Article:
Mel Lantz Receives National Counseling Psychology Award
Tuesday, February 5, 2019
Mel Lantz, assistant professor in counseling and counseling psychology, has received the Society of Counseling Psychology (SCP) Early Career Award for Distinguished Professional Contributions to Counseling Psychology. This award is presented by the American Psychological Association (APA) Division 17 and honors distinguished scientific contributions by an early career psychologist to the field of counseling psychology.
“Dr. Lantz is passionate about her work in counseling psychology and has a significant history of leadership in the SCP, beginning as a doctoral student,” said Julie Koch, head of the School of Community Health Sciences, Counseling and Counseling Psychology. “Her identities as a scientist-practitioner, advocate and mentor drive her to continue her involvement at the national level. This award brings national recognition not only to Dr. Lantz, but also to the counseling psychology program at Oklahoma State.”
Lantz joined the OSU College of Education, Health and Aviation faculty in 2018, and she currently serves as the director of training for the counseling psychology doctoral program. Prior to coming to OSU, Lantz was an assistant professor and director of the Psychological Services Clinic at Louisiana Tech University. She earned her doctorate in counseling psychology from the University at Albany in 2015. Lantz’s research interests include multicultural competence, multicultural training and education, social justice, LGBTQI issues, diversity in higher education, substance abuse and addition.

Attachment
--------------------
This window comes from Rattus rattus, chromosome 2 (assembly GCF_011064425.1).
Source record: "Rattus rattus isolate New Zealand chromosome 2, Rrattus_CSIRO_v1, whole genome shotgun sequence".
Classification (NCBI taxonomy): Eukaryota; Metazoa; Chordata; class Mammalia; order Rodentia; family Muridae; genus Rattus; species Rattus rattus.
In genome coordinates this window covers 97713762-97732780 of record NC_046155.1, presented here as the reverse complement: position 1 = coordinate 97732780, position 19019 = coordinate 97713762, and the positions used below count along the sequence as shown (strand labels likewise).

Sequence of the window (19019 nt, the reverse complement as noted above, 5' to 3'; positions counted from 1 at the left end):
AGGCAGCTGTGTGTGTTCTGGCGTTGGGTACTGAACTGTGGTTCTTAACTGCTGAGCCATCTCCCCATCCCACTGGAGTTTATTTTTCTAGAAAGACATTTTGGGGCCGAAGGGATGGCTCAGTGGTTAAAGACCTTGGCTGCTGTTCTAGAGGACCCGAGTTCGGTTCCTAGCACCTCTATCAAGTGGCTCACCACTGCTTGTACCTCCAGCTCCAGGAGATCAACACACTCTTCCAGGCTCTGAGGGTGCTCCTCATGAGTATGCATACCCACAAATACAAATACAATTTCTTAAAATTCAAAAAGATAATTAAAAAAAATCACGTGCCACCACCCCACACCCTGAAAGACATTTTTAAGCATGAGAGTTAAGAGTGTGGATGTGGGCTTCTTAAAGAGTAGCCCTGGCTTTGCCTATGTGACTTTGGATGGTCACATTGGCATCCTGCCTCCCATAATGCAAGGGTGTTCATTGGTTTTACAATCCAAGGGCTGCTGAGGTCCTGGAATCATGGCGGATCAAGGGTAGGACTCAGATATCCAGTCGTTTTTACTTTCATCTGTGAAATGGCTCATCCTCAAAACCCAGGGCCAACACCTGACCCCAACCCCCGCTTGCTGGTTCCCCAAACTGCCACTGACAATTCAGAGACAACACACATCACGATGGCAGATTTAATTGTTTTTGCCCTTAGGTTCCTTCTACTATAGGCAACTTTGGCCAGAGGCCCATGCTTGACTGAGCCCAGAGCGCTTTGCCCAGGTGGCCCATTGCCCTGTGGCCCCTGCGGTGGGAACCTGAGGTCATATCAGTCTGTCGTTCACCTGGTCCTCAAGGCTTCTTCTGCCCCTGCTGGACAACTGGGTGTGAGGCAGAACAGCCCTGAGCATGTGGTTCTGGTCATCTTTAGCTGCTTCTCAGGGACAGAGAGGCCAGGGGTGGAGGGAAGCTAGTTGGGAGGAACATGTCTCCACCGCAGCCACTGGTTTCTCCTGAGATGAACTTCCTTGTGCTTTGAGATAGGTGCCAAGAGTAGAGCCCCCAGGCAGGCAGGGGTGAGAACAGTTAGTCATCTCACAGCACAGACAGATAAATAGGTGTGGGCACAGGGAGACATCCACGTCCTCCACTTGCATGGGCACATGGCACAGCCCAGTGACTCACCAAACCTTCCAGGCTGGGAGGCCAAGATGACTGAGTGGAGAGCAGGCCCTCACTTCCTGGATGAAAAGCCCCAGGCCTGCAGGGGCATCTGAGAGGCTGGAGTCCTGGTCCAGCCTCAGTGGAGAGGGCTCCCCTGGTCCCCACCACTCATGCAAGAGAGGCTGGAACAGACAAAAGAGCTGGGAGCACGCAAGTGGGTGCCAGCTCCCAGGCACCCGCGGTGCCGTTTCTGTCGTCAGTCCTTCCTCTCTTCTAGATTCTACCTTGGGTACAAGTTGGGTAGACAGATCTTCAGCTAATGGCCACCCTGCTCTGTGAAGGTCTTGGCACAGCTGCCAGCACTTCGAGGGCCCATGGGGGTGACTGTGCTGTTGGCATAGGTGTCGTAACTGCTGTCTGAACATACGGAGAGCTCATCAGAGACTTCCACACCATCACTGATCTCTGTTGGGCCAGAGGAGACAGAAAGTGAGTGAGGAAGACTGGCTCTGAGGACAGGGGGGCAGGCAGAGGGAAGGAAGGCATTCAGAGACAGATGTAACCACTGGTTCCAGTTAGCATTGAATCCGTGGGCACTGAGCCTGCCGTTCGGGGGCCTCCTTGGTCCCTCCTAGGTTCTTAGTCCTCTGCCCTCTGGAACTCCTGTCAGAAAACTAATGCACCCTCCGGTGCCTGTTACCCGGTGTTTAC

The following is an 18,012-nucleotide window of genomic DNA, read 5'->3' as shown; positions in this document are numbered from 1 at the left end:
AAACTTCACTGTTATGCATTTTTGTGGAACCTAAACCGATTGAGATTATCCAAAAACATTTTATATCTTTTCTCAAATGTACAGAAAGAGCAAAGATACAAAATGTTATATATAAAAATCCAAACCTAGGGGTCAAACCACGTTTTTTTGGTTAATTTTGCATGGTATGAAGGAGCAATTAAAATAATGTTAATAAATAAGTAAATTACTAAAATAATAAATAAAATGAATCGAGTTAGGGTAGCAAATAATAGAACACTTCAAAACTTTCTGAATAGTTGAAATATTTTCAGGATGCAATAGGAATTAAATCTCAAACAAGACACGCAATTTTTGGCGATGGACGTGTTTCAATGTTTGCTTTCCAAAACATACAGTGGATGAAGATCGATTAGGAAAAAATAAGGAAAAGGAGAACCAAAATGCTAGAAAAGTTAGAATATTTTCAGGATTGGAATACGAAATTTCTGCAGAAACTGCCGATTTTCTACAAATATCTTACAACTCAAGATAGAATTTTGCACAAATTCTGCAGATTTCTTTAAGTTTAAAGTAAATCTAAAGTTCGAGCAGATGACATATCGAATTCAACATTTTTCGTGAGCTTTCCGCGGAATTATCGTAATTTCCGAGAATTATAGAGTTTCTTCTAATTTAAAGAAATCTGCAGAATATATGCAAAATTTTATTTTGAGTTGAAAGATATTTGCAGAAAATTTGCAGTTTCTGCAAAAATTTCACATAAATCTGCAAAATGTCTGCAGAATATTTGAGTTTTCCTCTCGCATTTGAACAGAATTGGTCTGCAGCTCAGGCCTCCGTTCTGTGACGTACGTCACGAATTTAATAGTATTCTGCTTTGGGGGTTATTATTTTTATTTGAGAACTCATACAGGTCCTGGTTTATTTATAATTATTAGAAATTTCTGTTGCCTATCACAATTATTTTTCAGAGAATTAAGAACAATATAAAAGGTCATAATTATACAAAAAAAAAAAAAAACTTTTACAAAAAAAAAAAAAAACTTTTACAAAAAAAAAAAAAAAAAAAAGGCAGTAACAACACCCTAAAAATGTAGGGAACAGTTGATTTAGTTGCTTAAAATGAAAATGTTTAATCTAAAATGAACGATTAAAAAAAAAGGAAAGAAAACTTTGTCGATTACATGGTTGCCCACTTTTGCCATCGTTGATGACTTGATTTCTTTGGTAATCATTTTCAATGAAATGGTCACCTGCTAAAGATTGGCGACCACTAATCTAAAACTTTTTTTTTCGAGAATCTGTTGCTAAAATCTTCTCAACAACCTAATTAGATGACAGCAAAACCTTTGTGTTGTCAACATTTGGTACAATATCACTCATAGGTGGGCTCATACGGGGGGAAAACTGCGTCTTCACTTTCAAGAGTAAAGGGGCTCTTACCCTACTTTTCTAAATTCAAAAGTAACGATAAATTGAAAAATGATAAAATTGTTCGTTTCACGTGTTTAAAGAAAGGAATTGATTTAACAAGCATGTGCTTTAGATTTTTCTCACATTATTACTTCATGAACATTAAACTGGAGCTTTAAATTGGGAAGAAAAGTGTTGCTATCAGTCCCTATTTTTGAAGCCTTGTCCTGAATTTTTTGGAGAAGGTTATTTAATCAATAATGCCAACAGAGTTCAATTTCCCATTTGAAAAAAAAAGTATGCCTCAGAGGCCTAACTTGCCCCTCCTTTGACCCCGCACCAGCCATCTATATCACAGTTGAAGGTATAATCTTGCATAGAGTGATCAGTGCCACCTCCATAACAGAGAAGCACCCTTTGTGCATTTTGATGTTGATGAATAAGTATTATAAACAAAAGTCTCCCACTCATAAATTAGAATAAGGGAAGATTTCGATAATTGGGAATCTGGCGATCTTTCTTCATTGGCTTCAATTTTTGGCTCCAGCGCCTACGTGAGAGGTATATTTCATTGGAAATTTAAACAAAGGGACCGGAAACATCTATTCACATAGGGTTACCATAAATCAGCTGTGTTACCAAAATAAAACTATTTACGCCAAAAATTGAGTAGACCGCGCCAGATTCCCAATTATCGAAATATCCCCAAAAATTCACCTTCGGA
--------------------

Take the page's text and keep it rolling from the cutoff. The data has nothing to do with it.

The Society of Counseling Psychology’s mission is to bring together psychologists, students and international and professional affiliates who are dedicated to promoting education and training, scientific investigation, practice, diversity and public interest in professional psychology. The organization strives to connect, collaborate and coordinate efforts toward creating a more just and equitable world where all people and communities can thrive.